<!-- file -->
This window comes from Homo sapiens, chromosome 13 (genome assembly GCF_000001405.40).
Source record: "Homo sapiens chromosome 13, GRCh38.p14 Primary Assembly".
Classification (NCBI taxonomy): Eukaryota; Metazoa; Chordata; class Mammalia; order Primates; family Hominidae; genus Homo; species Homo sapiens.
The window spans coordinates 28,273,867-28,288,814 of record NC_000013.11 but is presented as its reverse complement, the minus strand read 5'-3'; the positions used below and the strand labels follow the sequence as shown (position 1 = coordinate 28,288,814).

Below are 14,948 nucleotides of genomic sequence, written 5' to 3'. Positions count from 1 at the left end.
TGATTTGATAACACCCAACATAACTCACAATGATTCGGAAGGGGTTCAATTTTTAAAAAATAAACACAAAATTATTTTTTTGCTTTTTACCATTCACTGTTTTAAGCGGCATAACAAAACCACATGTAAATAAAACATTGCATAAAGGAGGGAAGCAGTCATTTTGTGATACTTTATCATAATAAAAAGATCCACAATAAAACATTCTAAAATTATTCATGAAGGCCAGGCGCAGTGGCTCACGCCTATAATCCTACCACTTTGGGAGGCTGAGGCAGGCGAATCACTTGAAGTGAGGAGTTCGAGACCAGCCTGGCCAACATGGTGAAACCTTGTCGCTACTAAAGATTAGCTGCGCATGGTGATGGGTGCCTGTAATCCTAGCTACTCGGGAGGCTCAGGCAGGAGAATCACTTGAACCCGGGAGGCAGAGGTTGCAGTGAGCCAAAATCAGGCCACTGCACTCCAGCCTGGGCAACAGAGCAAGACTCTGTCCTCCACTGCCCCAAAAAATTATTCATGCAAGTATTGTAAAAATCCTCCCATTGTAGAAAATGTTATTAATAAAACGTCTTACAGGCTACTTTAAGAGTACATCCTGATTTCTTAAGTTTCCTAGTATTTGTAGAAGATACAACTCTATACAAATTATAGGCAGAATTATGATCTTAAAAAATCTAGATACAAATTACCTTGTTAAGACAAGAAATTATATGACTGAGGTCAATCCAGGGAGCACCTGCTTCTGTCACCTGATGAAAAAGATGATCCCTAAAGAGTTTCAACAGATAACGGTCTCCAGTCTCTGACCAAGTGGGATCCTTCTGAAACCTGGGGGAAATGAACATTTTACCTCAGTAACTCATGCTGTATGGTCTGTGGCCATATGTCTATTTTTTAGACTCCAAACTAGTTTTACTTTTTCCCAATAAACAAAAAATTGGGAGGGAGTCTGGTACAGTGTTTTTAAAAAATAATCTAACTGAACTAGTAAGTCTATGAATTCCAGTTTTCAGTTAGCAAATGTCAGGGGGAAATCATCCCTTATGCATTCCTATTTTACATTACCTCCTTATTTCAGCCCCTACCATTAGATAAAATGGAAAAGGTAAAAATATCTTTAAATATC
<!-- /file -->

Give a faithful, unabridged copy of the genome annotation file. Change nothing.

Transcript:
This window comes from Homo sapiens, chromosome 13 (genome assembly GCF_000001405.40).
Source record: "Homo sapiens chromosome 13, GRCh38.p14 Primary Assembly".
Classification (NCBI taxonomy): Eukaryota; Metazoa; Chordata; class Mammalia; order Primates; family Hominidae; genus Homo; species Homo sapiens.
The window spans coordinates 28,273,867-28,288,814 of record NC_000013.11 but is presented as its reverse complement, the minus strand read 5'-3'; the positions used below and the strand labels follow the sequence as shown (position 1 = coordinate 28,288,814).

Below are 14,948 nucleotides of genomic sequence, written 5' to 3'. Positions count from 1 at the left end.
TGATTTGATAACACCCAACATAACTCACAATGATTCGGAAGGGGTTCAATTTTTAAAAAATAAACACAAAATTATTTTTTTGCTTTTTACCATTCACTGTTTTAAGCGGCATAACAAAACCACATGTAAATAAAACATTGCATAAAGGAGGGAAGCAGTCATTTTGTGATACTTTATCATAATAAAAAGATCCACAATAAAACATTCTAAAATTATTCATGAAGGCCAGGCGCAGTGGCTCACGCCTATAATCCTACCACTTTGGGAGGCTGAGGCAGGCGAATCACTTGAAGTGAGGAGTTCGAGACCAGCCTGGCCAACATGGTGAAACCTTGTCGCTACTAAAGATTAGCTGCGCATGGTGATGGGTGCCTGTAATCCTAGCTACTCGGGAGGCTCAGGCAGGAGAATCACTTGAACCCGGGAGGCAGAGGTTGCAGTGAGCCAAAATCAGGCCACTGCACTCCAGCCTGGGCAACAGAGCAAGACTCTGTCCTCCACTGCCCCAAAAAATTATTCATGCAAGTATTGTAAAAATCCTCCCATTGTAGAAAATGTTATTAATAAAACGTCTTACAGGCTACTTTAAGAGTACATCCTGATTTCTTAAGTTTCCTAGTATTTGTAGAAGATACAACTCTATACAAATTATAGGCAGAATTATGATCTTAAAAAATCTAGATACAAATTACCTTGTTAAGACAAGAAATTATATGACTGAGGTCAATCCAGGGAGCACCTGCTTCTGTCACCTGATGAAAAAGATGATCCCTAAAGAGTTTCAACAGATAACGGTCTCCAGTCTCTGACCAAGTGGGATCCTTCTGAAACCTGGGGGAAATGAACATTTTACCTCAGTAACTCATGCTGTATGGTCTGTGGCCATATGTCTATTTTTTAGACTCCAAACTAGTTTTACTTTTTCCCAATAAACAAAAAATTGGGAGGGAGTCTGGTACAGTGTTTTTAAAAAATAATCTAACTGAACTAGTAAGTCTATGAATTCCAGTTTTCAGTTAGCAAATGTCAGGGGGAAATCATCCCTTATGCATTCCTATTTTACATTACCTCCTTATTTCAGCCCCTACCATTAGATAAAATGGAAAAGGTAAAAATATCTTTAAATATC